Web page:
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Looks good to me. The #'s might be higher then the book calls for but they're consistent. Plus there a +/-15% variance couple that with the accuracy of your meter. Like I said looks good to me. For shits and giggles test the 3 stator wires to ground and do the voltage test. This way you can be absolutely sure.

Why are you testing the stator??
 

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Discussion Starter #4
So recently Rick(RicksMotorSport Electrics) and I swapped in a new VR they just released for 450/570. This bike the 450 had the VR cook earlier. While installing we noticed stator plug had melted a bit, so Rick put a new plug on. Everything seems fine but I just wanted to test stator. So yeah +/- for .2 ohms is .17-.23 +/-. I got .4. That does not account for multimeter leads and or cheap meter, so I guess that’s why I’m getting .4 ohms. Had never done this test and just wanted confirmation I did correctly. And I did check stator to ground all was good. Given that bp, should I bother with a dynamic test?
 

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Yeah definitely. Seeing that there was some plug melting it's possible that voltage is higher then it should be coming from the stator. So yeah do it just to be sure. There is a good amount of play thiughthough +/-25%. My money is on its all good but seeing you already had some issues go ahead and verify its all good in the neighborhood!!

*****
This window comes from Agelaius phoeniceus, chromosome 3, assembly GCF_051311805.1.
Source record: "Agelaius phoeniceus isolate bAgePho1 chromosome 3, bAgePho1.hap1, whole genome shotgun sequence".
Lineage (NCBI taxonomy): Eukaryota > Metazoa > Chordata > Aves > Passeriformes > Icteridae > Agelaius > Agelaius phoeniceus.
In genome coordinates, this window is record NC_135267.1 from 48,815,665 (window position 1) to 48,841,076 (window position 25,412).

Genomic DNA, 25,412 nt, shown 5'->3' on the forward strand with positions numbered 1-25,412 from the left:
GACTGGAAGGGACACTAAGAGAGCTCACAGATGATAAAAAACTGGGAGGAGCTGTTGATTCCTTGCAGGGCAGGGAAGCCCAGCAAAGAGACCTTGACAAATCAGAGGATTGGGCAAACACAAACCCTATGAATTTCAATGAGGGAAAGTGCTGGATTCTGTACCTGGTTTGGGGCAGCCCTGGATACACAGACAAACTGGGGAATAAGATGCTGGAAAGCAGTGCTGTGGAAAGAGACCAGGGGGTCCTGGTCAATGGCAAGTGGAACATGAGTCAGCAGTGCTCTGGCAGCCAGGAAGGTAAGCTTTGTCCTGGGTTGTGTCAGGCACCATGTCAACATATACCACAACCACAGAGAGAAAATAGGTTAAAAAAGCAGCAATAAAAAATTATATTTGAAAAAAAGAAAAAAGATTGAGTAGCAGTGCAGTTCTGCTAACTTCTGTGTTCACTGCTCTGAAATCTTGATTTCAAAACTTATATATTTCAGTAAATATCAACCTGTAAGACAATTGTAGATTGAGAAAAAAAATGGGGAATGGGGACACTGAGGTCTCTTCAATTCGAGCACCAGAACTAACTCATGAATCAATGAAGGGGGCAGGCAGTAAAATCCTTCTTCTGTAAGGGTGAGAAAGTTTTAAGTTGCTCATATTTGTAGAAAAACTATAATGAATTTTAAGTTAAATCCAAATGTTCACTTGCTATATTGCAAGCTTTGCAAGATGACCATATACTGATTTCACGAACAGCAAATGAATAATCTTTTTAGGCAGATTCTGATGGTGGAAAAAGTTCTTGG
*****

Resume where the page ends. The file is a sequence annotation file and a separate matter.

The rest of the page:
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The plug usually melts due more to a poor connection between the terminals than anything else - fill the connector with dielectric grease to exclude water and oxygen to promote an electrically solid connection and reduce the probability of the connectors corroding and causing a 'hot' connection. But, a failing reg/rec can cause a high current draw lead to melting. Keep in mind, the higher the AC voltage the lower the amperage on the wires - the lower the amperage the lower the wattage (heat).
 

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Discussion Starter #7
Ok I did dynamic test and looked good. So for the hell of it while there I also did static test on the other bike. Got .0 on all three. WTF-so I went back to first bike and now getting.0 on that one too(earlier getting .4). So I started to think maybe multimeter was junk, it was one of those freebies at Harbor Freight. Went and bought another @ Advanced Auto Parts. “Seems” much better quality. Re-tested both and both still .0 ohms. Stator to ground still good on both. Question-Is .0 still good.
 

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sounds like the meter isn't reading properly. are you on the right setting? sometimes these meters have different settings for the particular range you are testing in.
 

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ok so for ohms there is only the one setting on that meter. what bothers me is the "M" in front of the ohm symbol. that stands for mega ohms which is a million. so its like the meter is reading wrong in auto mode.